Communal kitchens an option to support those most in need – El Sol de Salamanca

The communal kitchens are inclusive spaces and a program dedicated to older adults, “single grandmothers” (a term coined by Paula Martínez to describe grandmothers who care for their grandchildren because their mother goes to work), children, the sick and others will benefit low-income residents with groceries.

Located in the Libertad neighborhood on Timoteo Lozano Boulevard, this dining room is in charge of coordinator Paula Martínez and six other volunteers. Five years ago they were invited by the former governor of Guanajuato Miguel Márquez Márquez and the former mayor’s team. Héctor López Santillana, “Leaving the broom for the bucket” since they are “broom club‘, a casual job where women sweep public roads.

Doña Paula, as she is known locally, spends most of her time doing social work.

What motivates me is helping the community, seeking support for all the people who have nothing to eat, knocking door to door or seeking support in clubs, with people, MPs and whoever to make people smile see.“.

The manager recalls that before the pandemic, about 30 people ate at the facilities and now up to 300 people get a meal consisting of broad beans, lentils, soup, whole wheat bread, broccoli, zucchini, and if there’s a budget, they will cooked. a pozole of chayote with corn, sometimes the volunteers cooperate to buy a little chick and give them something else to eat as the DIF only supports food deliveries.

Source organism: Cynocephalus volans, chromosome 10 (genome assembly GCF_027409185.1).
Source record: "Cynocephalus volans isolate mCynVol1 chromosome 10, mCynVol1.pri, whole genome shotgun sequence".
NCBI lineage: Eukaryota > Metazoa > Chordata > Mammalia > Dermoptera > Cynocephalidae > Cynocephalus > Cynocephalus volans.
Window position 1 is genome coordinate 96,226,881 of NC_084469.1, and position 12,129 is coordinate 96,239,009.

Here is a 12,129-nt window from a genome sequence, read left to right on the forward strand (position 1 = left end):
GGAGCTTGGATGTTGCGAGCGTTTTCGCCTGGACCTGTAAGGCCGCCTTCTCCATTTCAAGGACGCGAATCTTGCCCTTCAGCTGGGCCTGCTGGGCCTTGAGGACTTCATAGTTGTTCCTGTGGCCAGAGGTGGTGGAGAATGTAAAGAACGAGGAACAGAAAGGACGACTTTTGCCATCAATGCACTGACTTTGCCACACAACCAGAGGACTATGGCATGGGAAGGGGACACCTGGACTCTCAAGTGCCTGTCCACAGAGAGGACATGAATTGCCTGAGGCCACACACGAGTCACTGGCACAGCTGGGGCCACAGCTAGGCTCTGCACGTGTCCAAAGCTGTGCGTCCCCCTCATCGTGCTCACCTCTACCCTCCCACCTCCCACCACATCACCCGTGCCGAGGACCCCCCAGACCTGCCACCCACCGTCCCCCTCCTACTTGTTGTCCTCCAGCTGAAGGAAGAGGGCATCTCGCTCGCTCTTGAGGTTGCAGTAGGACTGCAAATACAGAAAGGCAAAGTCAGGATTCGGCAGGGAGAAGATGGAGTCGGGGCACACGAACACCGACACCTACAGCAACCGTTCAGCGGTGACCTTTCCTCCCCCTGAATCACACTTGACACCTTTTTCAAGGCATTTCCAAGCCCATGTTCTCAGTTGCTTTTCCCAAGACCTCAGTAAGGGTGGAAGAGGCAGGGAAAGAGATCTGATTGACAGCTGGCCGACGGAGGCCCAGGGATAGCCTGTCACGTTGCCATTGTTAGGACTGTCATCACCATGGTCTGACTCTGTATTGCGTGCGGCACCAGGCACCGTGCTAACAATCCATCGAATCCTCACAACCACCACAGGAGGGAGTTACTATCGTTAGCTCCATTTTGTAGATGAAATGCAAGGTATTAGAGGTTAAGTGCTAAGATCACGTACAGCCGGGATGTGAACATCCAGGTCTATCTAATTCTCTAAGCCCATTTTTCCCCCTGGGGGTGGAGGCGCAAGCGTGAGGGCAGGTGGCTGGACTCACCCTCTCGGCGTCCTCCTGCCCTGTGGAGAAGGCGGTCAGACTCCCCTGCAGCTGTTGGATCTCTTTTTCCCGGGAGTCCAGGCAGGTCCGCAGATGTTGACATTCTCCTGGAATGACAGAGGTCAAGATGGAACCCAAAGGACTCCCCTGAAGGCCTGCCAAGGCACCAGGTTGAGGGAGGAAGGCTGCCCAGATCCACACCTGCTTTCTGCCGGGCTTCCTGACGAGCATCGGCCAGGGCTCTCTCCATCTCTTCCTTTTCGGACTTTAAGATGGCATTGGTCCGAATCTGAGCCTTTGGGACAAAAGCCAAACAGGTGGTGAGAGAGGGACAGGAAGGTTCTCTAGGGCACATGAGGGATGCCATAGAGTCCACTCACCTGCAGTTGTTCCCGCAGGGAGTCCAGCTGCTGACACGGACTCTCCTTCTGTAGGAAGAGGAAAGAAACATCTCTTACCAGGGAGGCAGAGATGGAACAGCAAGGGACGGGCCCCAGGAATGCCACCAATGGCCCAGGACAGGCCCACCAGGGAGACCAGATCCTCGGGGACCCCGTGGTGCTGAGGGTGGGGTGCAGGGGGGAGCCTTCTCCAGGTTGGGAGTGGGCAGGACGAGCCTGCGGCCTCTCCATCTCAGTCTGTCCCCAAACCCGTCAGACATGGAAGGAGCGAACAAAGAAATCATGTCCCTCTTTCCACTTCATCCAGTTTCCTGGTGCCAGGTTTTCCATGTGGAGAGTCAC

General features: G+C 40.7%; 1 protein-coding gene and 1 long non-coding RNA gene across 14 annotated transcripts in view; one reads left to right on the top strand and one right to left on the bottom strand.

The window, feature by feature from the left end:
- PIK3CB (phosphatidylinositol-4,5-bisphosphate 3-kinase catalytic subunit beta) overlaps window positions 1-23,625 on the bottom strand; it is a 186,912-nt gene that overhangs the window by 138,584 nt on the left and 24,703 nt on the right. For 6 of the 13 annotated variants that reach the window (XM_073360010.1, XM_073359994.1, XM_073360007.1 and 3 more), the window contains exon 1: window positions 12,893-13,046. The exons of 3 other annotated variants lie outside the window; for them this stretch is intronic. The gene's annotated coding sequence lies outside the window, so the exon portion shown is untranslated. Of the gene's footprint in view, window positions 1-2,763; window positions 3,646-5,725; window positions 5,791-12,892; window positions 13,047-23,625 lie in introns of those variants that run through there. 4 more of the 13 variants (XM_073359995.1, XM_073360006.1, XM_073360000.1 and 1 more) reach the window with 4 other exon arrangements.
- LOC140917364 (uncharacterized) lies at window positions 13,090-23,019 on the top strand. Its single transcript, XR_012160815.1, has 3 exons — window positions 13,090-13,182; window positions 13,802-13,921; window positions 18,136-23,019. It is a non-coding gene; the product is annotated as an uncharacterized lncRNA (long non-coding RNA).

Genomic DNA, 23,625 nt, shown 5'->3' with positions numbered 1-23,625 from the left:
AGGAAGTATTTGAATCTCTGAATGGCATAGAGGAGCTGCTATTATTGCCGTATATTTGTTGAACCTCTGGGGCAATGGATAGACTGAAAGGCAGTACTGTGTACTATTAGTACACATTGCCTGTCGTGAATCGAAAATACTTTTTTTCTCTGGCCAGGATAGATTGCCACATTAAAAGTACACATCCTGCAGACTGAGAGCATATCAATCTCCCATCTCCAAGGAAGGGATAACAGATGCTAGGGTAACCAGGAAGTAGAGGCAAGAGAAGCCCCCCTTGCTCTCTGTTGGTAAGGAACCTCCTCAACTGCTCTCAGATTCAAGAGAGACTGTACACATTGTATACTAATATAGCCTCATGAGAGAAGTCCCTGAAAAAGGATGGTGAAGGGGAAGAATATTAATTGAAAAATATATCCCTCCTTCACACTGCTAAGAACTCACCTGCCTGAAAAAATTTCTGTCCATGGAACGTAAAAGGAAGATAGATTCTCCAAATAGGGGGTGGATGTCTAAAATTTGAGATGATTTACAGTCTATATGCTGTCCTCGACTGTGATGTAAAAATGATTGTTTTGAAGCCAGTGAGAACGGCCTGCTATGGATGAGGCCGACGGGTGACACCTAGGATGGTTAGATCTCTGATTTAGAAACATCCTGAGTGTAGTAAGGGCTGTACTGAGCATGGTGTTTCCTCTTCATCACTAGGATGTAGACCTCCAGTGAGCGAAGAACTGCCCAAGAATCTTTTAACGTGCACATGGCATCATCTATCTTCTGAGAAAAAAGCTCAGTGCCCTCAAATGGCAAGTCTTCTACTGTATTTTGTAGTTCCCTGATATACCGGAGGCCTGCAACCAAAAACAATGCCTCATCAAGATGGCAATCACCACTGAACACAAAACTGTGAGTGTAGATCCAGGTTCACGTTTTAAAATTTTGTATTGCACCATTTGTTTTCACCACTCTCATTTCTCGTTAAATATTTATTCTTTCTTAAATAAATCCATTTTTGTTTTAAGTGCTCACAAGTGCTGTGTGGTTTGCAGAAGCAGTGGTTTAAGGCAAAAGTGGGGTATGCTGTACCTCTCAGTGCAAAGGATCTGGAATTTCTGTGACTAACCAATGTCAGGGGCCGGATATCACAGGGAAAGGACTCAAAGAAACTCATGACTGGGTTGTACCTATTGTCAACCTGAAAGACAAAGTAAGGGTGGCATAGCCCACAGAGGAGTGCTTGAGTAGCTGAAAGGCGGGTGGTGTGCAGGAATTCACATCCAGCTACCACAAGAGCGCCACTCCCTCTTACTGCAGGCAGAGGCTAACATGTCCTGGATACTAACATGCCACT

What is behind a community dining room

There are so many stories to tell, each one very special, but the truth is that the majority of older people depend on what they get in the community dining room, they only ask for their voluntary cooperation, there are people who don’t can give money, there are others who contribute from three pesos to ten pesos“.

Doña Paula remembers the story of Ximenita and her mother, neighbors of the El Refugio neighborhood, both prostrate in wheelchairs, they had nothing to eat, they had no one to take care of them, they both lived in miserable conditions.

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When we found out that Ximenita, a 27-year-old girl with the mental age of a six-year-old girl, had nothing to eat, we decided to bring her some food every day and go to her house to clean it since they were both in wheelchairs and couldn’t move, they lived between rubbish and rubbish, when we brought them their food they smiled, after the pandemic we didn’t know what happened to them, they took them away but we know it not where“.

Another anecdote he recalls is that of an elderly man named Marcelino: “Every day that he got ready to go to dinner, he was happy to be told that he smelled very good“.

Marcelino no longer goes to the communal kitchen because now he can walk, he used to go because his children didn’t take care of him before, but now with his inadequacy, a son already takes care of him.

Another story he recalls is that parents who were the breadwinners of the home lost their jobs after the pandemic and left with their wife and children to support themselves. With sadness, shame and desperation they ate what they had been offered since In the absence of money, there was no other option but to eat in these rooms, arguing that the children were hungry and they could not tell them that I was yours don’t have to give anything.